Culinary Spotlight

Math and Baking: Austin Ford

Dr. Austin Ford. Picture courtesy of Northwestern University.

Austin Ford’s PhD is as fresh as a just plucked plum.  On Friday, May 18, 2012, he successfully defended his mathematics thesis on…wait for it…”The Structural and Dispersive Properties of Classical and Quantum Waves on Euclidean Cones,” at Northwestern University.  However, before heading off to teach at Stanford, Dr. Ford will be slinging big bags of flour instead of differential equations, as he pitches in as a baker’s assistant at Chicago’s renowned Floriole bakery.

UV: What does math have to do with baking?
Ford: Blissfully little, I must say.  Though, if pressed, I’d say that they are both pursuits which seem quite technical from the outside (and, indeed, they are), but once you’ve gotten your hands dirty you learn that intuition plays a huge role in each.  They also both require you to make your fair share of mistakes before you can really master a new trick or technique.

UV: You decided to take a few months off to work in a bakery before heading to Stanford to teach.  What led to this decision?
Ford: It’ll likely be for only a few weeks here and there, though who knows!  I decided to volunteer mostly because I wanted to learn.  The bakers at Floriole, the bakery in Chicago at which I’ll be helping out, have impressed me time and time again with their skill and attention to detail.  There’s no better group of artisans from which I can hope to absorb more about the craft.  Plus, they seem like really cool people, and you can never have too many of those in your life.

UV: Proust had madelines, Austin had…
Ford: Shortbread!  Or peach and blackberry cobbler (with a healthy splash of Kentucky bourbon)..

UV: What is your first memory of baking?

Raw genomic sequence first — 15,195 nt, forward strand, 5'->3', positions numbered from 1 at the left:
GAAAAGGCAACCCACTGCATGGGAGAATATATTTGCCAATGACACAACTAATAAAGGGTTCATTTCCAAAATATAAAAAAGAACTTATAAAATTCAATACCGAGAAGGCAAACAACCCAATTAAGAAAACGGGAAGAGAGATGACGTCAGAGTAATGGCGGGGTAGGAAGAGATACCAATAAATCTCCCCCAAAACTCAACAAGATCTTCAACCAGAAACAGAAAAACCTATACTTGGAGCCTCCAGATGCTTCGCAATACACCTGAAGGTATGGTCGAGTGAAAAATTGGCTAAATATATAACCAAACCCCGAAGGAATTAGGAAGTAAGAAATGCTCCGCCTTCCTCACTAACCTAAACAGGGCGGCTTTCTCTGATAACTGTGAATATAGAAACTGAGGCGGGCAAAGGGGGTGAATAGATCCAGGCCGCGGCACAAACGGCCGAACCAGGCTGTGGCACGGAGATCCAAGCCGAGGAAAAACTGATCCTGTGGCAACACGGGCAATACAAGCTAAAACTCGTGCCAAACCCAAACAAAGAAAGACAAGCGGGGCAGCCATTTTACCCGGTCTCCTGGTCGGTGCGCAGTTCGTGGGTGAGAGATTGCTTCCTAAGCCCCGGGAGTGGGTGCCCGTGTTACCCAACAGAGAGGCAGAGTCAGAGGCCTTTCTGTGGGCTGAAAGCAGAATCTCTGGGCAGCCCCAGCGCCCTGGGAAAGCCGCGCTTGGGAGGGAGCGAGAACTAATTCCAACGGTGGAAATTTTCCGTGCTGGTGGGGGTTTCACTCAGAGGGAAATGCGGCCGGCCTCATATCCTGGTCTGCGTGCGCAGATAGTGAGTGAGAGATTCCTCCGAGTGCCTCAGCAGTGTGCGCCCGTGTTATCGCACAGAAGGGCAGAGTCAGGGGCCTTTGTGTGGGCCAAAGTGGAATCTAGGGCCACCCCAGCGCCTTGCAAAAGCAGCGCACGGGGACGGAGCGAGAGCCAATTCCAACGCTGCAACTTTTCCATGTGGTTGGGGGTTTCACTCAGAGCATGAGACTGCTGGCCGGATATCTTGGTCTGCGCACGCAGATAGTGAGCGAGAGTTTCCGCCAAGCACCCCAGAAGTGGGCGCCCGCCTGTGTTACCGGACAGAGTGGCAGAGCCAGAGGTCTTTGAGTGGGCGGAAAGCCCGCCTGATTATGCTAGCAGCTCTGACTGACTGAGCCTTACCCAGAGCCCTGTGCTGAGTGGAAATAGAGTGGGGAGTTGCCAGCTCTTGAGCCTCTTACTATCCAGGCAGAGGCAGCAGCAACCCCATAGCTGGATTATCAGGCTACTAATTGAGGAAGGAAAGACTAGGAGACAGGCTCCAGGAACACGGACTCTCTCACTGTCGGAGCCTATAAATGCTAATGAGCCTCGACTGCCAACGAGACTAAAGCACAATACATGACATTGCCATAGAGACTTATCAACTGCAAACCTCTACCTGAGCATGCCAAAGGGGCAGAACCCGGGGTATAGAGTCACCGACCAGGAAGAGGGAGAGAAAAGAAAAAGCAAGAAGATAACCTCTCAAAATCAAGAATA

Ford: As a rather young child, probably five or six years old, I remember sitting in my parents’ kitchen with my Grandma baking the slice-and-bake sugar cookies from Pillsbury.  We’d sit down at the table, get them ready for the oven, and then undoubtedly eat far too many.  It was a great bonding experience.

UV: Care to share a recipe with us?
Ford: Sure!

Peach and Blackberry Cobbler with a Kentucky Twist
adapted from Paula Deen’s peach cobbler recipe

ingredients
4 cups peeled, sliced peaches
1 cup blackberries, divided
2 cups sugar, divided
1/4 cup water
1/4 cup Kentucky bourbon (or to your liking)
8 tablespoons butter (1 stick)
1 1/2 cups self-rising flour
1 1/2 cups milk
Ground cinnamon

directions

Preheat oven to 350° F.  Combine the peaches, 1 cup blackberries, 1 cup sugar, Bourbon, and water in a saucepan and mix well. Bring to a boil and simmer for 10 minutes.  Remove from the heat.

Put the butter in a 3-quart baking dish and place in oven to melt.

Mix remaining 1 cup sugar, flour, and milk slowly to prevent clumping.

Pour mixture over melted butter.  Do not stir.  Spoon fruit on top, gently pouring in syrup.  Add remaining blackberries, distributing evenly throughout.  Sprinkle top with ground cinnamon.  Batter will rise to top during baking.  Bake for 30 to 45 minutes.

To serve, scoop onto a plate and serve with your choice of whipped cream or vanilla ice cream.

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